Throw Some Tofu On The Smoker And Thank Us Later

Smoked tofu kebabs
Smoked tofu kebabs - Olegbreslavtsev/Getty Images

Whether you're making a tofu stir-fry or tofu "egg" salad, there are a million and one ways to cook this timeless plant-based protein. Among the many ways to prepare tofu, one of the tastiest is smoking it. Although it's celebrated for its adaptability, tofu's natural flavor is relatively mild and often relies on marinades, seasonings, sauces, and other flavorful fixings to develop a more pronounced taste. Smoking tofu infuses it with a smoldering, woodsy essence that gives it a much-needed dimension of flavor and an aroma you can smell and taste in equal parts.

Although smoking is a cooking method commonly reserved for meaty spreads like brisket burnt ends, racks of ribs, and lamb chops, adding tofu to the smorgasbord brings diversity to your backyard barbecue's menu and gives your vegan friends a chance to indulge in the wonders of freshly-smoked proteins. Thanks to its naturally mild flavor, tofu pairs well with other classic barbecue fixings, ensuring that you never have to compromise on or omit your favorite cookout provisions.

Served alongside sweet barbecue sauce, baked beans, and potato salad, smoked tofu is a satiating, satisfying addition to the tapestry of barbecue essentials. Some animal-sourced meat, such as brisket and chuck roast, can take 10 to 20 hours to smoke. Tofu, on the other hand, is well-smoked within two hours, making it an excellent option for smoked protein on the fly.

Read more: 11 Tips For Keeping Your Grill Shiny And Clean

Hot Tips For Smoking Tofu

Outdoor smoker and bottle of wine
Outdoor smoker and bottle of wine - AVN Photo Lab/Shutterstock

Before you fire up the smoker, keep a few tips in mind to get the most out of your cookout-style smoked tofu. But don't fret -- these pointers are centered on informed decision-making. First, consider the differences between hot-smoking and cold-smoking. Hot-smoked tofu is exposed to high temperatures to cook and infuse it with a campfire-style flavor. This type of smoked tofu is best enjoyed fresh out of the smoker, making it ideal for cookouts.

Cold-smoked tofu is prepared at lower temperatures, and although the protein will develop a smoky flavor, it isn't cooked. Cold-smoking is typically employed as a food preservation method, which is ideal if you want to use smoked tofu in various recipes throughout the week. Whether hot or cold-smoking, the wood you use makes all the difference. Because they burn slowly and maintain a steady stream of smoke, hardwoods are best for smoking tofu. To give tofu the same bravado as smoked brisket and ribs, use oak wood.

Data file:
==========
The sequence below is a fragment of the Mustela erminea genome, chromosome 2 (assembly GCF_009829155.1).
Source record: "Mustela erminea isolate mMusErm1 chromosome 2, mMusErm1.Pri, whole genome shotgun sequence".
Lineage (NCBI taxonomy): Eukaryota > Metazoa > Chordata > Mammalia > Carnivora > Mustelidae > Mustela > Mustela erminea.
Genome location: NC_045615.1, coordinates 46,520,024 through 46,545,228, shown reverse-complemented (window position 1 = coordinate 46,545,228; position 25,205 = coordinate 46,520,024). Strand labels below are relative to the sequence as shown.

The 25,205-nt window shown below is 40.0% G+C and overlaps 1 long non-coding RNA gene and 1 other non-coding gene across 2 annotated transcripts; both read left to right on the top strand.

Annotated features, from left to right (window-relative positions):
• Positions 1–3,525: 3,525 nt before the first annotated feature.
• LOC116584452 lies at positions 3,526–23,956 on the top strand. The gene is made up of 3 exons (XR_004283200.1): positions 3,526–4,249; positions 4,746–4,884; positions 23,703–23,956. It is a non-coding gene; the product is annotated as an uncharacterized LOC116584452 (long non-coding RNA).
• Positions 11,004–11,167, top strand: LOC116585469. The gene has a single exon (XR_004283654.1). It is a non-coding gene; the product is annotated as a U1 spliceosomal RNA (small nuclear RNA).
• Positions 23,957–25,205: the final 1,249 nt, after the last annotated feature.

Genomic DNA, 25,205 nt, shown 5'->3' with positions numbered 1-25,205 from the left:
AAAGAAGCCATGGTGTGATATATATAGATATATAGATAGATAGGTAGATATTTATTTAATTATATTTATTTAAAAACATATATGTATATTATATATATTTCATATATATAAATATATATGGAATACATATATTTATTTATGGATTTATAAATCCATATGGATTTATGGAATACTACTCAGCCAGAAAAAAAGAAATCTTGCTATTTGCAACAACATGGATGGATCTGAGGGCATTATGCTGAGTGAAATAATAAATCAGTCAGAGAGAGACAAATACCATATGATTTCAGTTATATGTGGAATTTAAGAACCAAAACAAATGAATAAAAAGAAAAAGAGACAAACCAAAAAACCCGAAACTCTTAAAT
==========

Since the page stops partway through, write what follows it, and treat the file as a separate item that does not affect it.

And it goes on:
If you want to introduce a subtle sweetness to your tofu, smoke it with maple wood. For something versatile that works with all proteins and veggies, smoke it with pecan or hickory wood. Or, get a bold hit of savory goodness by smoking it with mesquite wood. In all cases, first remove excess moisture from your tofu so it can hold its shape while smoking by pressing it for at least 30 minutes. Also, consider marinating the tofu somewhere between two hours and two days before smoking it -- the longer it soaks, the more flavorful it becomes.

Marinating And Serving Smoked Tofu

Barbecue tofu, rice, and macaroni and cheese
Barbecue tofu, rice, and macaroni and cheese - X, formerly known as Twitter

Marinating and pairing smoked tofu is essential for maximizing the flavor of this vegan cookout classic. Luckily, there's no shortage of flavor combinations. For a barbecue-style marinade, a combination of BBQ sauce, olive oil, garlic, smoked paprika, and the vinegar of your choice gives your tofu a quintessential cookout taste that's indistinguishable from smoked meats. Enjoy a unique tofu marinade that marries well with other barbecue bites by combining rice vinegar, maple syrup, brown sugar, sesame oil, soy sauce, and ginger for something sweet, spicy, and downright smoky.

Don't limit yourself, either. Other smoked tofu marinade ingredients may include jalapeños for heat, citrus juice for acidity, and cinnamon for a warming sweetness. Shred marinated hot-smoked tofu and smother it with an easy homemade barbecue sauce before sandwiching it between two burger buns for a vegan take on a pulled pork sandwich -- and don't forget the pickles. Kebabs, anyone? Skewer flavor-forward hot-smoked tofu with other smoked veggies like bell peppers and mushrooms for a portable meal you can enjoy with your feet in the pool.

Use cold-smoked tofu as a topper for an Asian-inspired salad made with shredded cabbage and carrots drizzled with peanut sauce for a smoldering yet refreshing and nutty dish. Cold-smoked tofu is also a great way to add depth of flavor to spring rolls, giving their vegetal bravado a smoky, woodsy kick. Whether you're vegan or not, smoked tofu is an exciting departure from traditional smoked proteins. Trust us, your tastebuds (and dinner guests) will thank you.

Read the original article on The Daily Meal.